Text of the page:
Marni Gable explores and 'invents' own ancestry for MFA show
Gable, who was adopted, strives to discover her own heritage and bring together the stories of all humanity through her large clay sculptures.
Apr. 14, 2015
The artist stands next to a dark ceramic horse that’s nearly as tall as she is. The form is realistic, but the horse’s neck is an earthy blue. Now, she paints white circles over it.
Graduate student Marni Gable, a ceramicist, has a studio tucked in the corner of the basement of the Hitt Street Studio. She sometimes spends nearly 60 hours a week here.
Her basement creative space is filled with large ceramic sculptures and shelves of the paints, glazes, kiln equipment and clay that make her creations possible.
Prior to starting graduate school, Gable taught high school art for several years. She enjoyed being a teacher, she said, but spent so much time focusing on meeting student needs that she couldn’t create her own art.
“When you’re a teacher, your work is your students,” Gable said. “You miss that making. You don’t have time. I turned 50 this year. If (grad school) is going to happen, it better happen now, because it’s probably never going to happen if I don’t. And it’s been great. I’ve had three years of slaving away in a basement, but my work has changed, and the way I think about life has changed, and I’m glad I did it.”
The surfaces of her large-scale works are dark and rough, but are covered with many layers of vibrantly colored designs. These designs, she said, help her discover her personal history.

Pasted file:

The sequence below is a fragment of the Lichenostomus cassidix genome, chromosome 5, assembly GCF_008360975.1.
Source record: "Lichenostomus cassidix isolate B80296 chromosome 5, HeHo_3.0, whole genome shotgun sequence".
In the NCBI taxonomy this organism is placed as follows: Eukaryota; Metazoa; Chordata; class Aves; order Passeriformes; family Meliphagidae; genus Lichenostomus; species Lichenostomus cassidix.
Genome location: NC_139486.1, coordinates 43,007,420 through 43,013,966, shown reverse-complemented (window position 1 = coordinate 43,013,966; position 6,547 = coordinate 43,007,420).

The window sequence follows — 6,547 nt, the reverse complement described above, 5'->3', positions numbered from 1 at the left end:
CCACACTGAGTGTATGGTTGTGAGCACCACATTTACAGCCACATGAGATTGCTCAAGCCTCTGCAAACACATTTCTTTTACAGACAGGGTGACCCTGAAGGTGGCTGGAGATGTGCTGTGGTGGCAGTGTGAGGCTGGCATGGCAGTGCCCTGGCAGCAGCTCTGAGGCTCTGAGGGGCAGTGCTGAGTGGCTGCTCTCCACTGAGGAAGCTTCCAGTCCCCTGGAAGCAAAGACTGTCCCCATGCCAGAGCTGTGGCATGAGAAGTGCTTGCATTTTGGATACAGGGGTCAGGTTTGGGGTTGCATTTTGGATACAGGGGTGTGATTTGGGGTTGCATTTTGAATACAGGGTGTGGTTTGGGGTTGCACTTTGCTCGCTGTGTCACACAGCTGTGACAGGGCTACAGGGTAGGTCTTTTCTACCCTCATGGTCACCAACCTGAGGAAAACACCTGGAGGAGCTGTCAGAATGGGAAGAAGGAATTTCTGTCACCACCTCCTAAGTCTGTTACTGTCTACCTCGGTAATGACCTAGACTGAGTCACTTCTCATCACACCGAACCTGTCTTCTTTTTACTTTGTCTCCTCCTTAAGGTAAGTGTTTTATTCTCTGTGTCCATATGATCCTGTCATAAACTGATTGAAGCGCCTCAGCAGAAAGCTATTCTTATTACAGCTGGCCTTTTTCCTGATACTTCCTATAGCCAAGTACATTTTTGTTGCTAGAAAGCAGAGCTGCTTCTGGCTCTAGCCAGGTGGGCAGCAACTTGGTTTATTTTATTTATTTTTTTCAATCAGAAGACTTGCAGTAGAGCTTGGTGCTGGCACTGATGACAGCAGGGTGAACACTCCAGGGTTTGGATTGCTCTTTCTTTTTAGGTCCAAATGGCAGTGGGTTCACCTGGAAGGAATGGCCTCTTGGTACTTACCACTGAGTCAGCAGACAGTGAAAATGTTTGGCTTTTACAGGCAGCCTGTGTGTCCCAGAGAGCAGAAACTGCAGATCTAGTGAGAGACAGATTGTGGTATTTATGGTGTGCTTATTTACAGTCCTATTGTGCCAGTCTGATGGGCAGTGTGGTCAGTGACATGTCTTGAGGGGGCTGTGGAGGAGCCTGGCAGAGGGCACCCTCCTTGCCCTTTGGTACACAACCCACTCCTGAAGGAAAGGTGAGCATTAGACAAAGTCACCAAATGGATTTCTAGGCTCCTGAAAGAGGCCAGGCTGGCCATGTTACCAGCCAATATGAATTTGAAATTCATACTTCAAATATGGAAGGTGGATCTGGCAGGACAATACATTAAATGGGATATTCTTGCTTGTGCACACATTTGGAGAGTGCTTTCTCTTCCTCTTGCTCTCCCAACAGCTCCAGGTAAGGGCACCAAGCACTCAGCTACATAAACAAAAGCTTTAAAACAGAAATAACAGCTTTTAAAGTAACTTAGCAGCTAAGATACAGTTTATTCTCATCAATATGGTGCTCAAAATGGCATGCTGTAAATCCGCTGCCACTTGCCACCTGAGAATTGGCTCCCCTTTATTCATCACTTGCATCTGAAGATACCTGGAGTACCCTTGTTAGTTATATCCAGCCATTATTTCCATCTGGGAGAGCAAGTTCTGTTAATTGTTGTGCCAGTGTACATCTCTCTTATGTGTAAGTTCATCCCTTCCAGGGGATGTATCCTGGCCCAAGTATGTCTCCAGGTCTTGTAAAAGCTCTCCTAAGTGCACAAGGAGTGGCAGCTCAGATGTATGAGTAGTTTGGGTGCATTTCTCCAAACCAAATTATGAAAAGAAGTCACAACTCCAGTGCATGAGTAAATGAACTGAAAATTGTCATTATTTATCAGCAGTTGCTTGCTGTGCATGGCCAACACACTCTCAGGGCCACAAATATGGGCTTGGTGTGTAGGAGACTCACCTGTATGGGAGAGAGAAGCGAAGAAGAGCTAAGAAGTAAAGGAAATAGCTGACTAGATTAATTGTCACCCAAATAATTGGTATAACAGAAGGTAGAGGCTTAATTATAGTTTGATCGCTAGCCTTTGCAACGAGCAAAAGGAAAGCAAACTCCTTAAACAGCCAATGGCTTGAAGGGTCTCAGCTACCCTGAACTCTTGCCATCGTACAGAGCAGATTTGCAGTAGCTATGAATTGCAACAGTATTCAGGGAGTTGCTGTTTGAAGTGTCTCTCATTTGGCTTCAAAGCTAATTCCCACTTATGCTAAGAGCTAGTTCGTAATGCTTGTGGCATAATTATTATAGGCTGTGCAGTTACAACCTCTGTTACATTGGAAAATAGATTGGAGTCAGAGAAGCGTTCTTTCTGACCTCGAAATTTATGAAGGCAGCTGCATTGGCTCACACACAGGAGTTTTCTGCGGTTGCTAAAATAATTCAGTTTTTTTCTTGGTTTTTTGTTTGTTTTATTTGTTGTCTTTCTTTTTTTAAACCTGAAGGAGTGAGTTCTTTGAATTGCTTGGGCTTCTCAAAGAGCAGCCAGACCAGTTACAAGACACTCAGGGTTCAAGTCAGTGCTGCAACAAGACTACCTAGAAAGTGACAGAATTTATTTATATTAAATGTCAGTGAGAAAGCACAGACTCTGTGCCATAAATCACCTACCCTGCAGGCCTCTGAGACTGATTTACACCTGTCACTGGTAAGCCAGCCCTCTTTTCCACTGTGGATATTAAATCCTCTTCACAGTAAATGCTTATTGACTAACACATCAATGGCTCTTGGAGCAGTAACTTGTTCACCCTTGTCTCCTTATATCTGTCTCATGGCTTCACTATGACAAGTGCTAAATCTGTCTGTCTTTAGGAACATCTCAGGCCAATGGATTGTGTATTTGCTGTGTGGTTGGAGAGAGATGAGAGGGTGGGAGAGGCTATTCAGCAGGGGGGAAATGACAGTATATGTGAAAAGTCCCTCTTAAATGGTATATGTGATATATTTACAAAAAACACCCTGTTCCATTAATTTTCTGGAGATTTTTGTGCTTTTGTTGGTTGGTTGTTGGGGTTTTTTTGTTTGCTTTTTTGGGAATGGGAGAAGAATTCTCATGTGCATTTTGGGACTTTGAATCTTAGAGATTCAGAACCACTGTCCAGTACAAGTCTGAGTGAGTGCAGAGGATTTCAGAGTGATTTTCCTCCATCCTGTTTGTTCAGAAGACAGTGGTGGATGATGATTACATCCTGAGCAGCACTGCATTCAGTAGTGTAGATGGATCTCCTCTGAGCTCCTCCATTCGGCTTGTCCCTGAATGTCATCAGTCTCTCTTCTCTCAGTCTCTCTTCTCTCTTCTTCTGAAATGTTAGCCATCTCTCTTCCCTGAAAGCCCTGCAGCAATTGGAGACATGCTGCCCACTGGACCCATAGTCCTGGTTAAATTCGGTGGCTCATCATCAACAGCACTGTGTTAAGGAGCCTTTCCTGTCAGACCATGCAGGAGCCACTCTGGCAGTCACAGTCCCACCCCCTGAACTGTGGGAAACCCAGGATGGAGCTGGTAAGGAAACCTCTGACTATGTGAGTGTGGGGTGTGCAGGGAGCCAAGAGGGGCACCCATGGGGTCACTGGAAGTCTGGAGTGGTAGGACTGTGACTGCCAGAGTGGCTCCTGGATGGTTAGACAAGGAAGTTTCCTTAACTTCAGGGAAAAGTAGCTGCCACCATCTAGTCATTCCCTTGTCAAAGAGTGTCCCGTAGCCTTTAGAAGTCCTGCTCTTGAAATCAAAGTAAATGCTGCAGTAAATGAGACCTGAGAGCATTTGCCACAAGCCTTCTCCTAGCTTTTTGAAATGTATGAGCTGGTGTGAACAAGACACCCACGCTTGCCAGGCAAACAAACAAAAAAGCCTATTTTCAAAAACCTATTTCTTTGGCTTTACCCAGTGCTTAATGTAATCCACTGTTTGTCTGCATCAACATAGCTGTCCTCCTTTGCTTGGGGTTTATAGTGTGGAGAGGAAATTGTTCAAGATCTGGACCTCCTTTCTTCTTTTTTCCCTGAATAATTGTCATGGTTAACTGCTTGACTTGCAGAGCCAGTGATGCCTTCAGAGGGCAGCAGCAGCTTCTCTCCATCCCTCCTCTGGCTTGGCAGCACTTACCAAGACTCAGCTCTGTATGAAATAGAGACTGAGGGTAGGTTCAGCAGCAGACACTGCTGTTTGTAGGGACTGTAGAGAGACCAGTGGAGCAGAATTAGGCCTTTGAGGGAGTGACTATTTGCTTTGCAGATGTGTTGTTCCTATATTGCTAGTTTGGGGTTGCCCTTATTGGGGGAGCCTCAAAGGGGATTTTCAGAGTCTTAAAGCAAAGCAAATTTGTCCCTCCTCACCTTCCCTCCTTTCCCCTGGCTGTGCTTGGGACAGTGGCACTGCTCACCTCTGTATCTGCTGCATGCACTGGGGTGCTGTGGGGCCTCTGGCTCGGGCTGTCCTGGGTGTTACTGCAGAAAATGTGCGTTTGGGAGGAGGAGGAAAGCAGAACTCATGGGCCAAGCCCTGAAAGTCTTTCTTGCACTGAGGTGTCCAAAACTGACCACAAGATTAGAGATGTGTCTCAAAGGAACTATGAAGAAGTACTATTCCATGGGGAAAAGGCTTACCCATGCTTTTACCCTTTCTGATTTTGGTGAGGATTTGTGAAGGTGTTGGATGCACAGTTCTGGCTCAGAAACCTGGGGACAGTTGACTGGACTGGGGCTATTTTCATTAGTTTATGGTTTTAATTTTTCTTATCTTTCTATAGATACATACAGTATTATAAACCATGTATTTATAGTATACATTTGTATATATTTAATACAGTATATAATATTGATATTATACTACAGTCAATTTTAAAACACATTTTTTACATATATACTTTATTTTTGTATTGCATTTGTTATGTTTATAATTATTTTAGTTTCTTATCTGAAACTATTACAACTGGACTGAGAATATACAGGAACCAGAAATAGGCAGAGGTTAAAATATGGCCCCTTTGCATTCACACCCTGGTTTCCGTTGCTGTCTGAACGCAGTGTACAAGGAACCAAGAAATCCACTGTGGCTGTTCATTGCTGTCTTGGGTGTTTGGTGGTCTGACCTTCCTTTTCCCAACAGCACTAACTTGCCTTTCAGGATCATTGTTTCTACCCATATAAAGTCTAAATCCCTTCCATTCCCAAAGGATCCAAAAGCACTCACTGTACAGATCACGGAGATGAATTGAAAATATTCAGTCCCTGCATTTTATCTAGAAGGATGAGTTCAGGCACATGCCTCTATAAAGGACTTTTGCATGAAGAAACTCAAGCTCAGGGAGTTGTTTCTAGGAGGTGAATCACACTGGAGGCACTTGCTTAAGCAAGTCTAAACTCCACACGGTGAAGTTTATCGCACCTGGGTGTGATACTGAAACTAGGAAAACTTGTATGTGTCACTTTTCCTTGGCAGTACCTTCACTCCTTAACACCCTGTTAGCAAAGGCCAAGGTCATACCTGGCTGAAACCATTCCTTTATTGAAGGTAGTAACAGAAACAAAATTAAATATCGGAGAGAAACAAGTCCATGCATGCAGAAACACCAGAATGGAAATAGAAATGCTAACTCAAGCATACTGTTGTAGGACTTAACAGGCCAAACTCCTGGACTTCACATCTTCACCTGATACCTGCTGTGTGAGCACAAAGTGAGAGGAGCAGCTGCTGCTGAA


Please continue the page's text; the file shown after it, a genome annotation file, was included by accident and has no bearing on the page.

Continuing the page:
Gable was adopted when she was 6 weeks old. When she was 42, she reconnected with her birth mother. Her birth father had died, and she couldn’t find information about his side of the family. She then found out that her grandmother was adopted, too; a brick wall, Gable said.
Then she found out that her great-grandfather had fought in the Civil War but he defected, stole somebody else’s dog tags and went by that name for the rest of his life. Another brick wall.
As Gable’s family could not link her to her heritage, she began using ceramics to shape it herself.
“This whole body of work is about our ancestry as human beings and also specifically our ancestry as far as what culture we identify with,” she said. “So being able to manufacture that for yourself and create your own identity is an interesting thought.”
Although Gable could have her DNA tested to figure out her exact ethnic heritage, she said she hasn’t done this — she doesn’t feel the need to know for sure.
“The reason I haven’t is because maybe that’s not what’s important,” she said. “It’s the stories that you’re missing. It’s that link to a way of life that maybe just knowing that you are from northern Europe doesn’t really tell you.”
To find these stories, Gable is going back in the human timeline, far beyond 20th-century European immigration.
“I feel like I’ve gone back far enough to a tribal era that we all can relate to,” Gable said. “I’m drawing as far back as I can go to try to include everybody.”
Some of Gable’s pieces resemble Native American totems. The abstract-seeming shapes of these totems, she explained, are a combination of human figures and stone and tree forms.
“It’s sort of the idea of the (Big Bang),” Gable said. “Going way back, ancestry-wise, trees and stones and people were all created from the same thing. We’re all stardust. So I make these amorphous sort of unidentifiable shapes, thinking that I’m trying to tie together the elements of everything in the world.”